Mobile Positioning in Next Generation Networks

Mobile Positioning in Next Generation Networks

Peter Brida (University of Zilina, Slovakia), Peter Cepel (Siemens PSE s.r.o., Zilina, Slovakia) and Jan Duha (University of Zilina, Slovakia)
DOI: 10.4018/978-1-60566-108-7.ch011
OnDemand PDF Download:
No Current Special Offers


This chapter deals with mobile positioning in wireless heterogeneous next generation networks. Positioning process is analyzed and the chapter gives an overview of the basic positioning principles and methods that can be used in various NGN platforms. The main focus is given on cellular, ad hoc and sensor networks. Fundamental positioning methods are similar regardless of network platform. The difference usually lies in positioning accuracy. This is caused by technical parameters of the particular application platform. The end of the chapter deals with positioning experiments. The main purpose of authors is simple explanation of fundamental positioning principles for various NGN network platforms.
Chapter Preview

Positioning In Wireless Networks

The concept of positioning is not limited just to the geographic representation of physical location with sets of coordinates (latitude, longitude, and altitude). It is also applicable to symbolic location in a non-geographic sense, such as location in time or in a virtual information space, such as a data structure or the graph of a network.

Common to all notions of location is the concept that the individual locations are all relative to each other, meaning that they depend on a predefined frame of reference. This leads to a differentiation of the relative and absolute positioning (Tseng, Huang & Kuo, 2005).

If position information is used in reference to a geographic map or a global time reference, the context information can be extended. An absolute position is given with respect to an inertial system and a reference point in the inertial system. On the other side, a relative position can only be given with respect to other points resolving the distances and the geometric configuration, e.g., the topology.

When talking about physical location in the traditional way, points are usually viewed as three-dimensional coordinates [x; y; z] in a Cartesian reference coordinate system.

Usually, [x; y; z] coordinates by themselves are not meaningful for context-aware system services and the other information needs to be associated with this position information. In these cases, it is important to introduce the fourth dimension – time. If a time dimension is introduced, we are able to specify where and when a certain event took place resulting in sets of [x; y; z; t] for each position information. The four-dimensional fix can be used to put subsequent events into a context frame.

Key Terms in this Chapter

Weighted Proximity Positioning (WEP): This modified positioning method increases proximity accuracy by means of weighting data entering centroid proximity. The fundamental of WEP is increased influence of closer reference nodes at the expense of further nodes. WEP belongs to the group of range free positioning. Positioning using proximity measurements is popular, when low cost takes precedence in priority over accuracy.

Range Free Positioning: Category of positioning methods, which estimate the location of mobile devices (sensors, nodes or mobile stations) either by exploiting the radio connectivity information among neighboring mobile devices, or by exploiting the sensing capabilities of the mobile devices. The range free positioning methods are cost-effective solutions.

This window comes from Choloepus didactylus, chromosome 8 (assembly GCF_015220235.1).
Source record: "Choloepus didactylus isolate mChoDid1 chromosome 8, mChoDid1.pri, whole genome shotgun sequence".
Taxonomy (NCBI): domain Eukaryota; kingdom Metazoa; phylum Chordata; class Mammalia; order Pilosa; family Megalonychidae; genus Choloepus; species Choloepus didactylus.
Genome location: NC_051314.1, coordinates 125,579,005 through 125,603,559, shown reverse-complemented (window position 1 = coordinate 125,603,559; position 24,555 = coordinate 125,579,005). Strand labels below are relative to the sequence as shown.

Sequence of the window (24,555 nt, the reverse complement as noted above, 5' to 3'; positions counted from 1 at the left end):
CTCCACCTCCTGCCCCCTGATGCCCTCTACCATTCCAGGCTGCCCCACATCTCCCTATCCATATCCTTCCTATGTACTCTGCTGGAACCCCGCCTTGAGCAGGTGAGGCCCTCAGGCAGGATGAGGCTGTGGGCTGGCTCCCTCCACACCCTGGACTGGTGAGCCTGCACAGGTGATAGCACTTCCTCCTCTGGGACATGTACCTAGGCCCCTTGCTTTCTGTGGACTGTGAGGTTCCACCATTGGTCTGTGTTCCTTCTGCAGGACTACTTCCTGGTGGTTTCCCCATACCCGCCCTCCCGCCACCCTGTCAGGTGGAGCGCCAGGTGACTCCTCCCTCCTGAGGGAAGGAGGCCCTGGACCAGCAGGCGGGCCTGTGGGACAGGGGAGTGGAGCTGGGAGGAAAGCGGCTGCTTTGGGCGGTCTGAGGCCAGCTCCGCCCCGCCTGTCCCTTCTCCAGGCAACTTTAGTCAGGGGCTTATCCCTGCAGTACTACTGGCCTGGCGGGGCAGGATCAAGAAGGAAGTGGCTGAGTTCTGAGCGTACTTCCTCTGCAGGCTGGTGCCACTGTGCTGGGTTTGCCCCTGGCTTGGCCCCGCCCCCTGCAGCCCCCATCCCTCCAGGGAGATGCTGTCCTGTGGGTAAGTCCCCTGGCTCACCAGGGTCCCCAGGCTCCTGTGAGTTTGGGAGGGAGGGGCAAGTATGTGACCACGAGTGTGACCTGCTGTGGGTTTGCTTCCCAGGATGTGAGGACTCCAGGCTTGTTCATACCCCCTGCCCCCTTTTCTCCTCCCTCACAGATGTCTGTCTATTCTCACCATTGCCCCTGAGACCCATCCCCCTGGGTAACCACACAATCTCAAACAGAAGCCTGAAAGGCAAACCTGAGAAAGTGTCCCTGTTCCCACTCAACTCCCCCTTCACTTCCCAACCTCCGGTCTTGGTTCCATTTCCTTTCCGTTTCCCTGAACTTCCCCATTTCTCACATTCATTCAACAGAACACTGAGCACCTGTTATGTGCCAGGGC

Geometric Algorithm (GA): The function of Geometric Algorithm (GA) is mobile device location estimation (with the highest probability) by means of calculation of lines of position intersection. The triangulation is used for calculation of the intersection.

Ad Hoc Network Positioning: Localization of mobile device (node) in ad hoc networks. Position estimation of mobile device is result of ad hoc networks positioning.

Network Based Positioning: Reference devices at one or more locations measure a signal originating from the localized device. These measurements are communicated to a central site where they are combined to give an estimate of the mobile device location. This position information can be used at the central site or sent to another system (application), which requires the location of given mobile device.

Range Based Positioning: The form of positioning it is based on the indirect measurements of distance or angle between sensors. The important thing to note is that the indirect measurements always have errors and individual measurements are not independent of each other. These measurements are strongly influenced by the surrounding environment and transmission system.

Mobile Based Positioning: A localized mobile device makes the appropriate signal measurements from geographically distributed reference devices, (e.g., base stations, reference nodes). These measurements are used to determine mobile device location. Computing operations are done in mobile device, e.g. Mobile Station (MS).

Adaptive Geometric Algorithm (AGA): The function of AGA is mobile device location estimation. The AGA is improvement of basic geometric algorithm. The AGA provides more accurate results compare with geometric algorithm.

Cellular Positioning: Localization of mobile devices in cellular networks. Position estimation of mobile device is result of cellular positioning.

Positioning Requirements: Basic requirements of a positioning system. These should be fulfilled for satisfied positioning. For example, the requirements include: maximum possible accuracy of the system; privacy protection, possibility to disable positioning in a case of assault.

Complete Chapter List

Search this Book: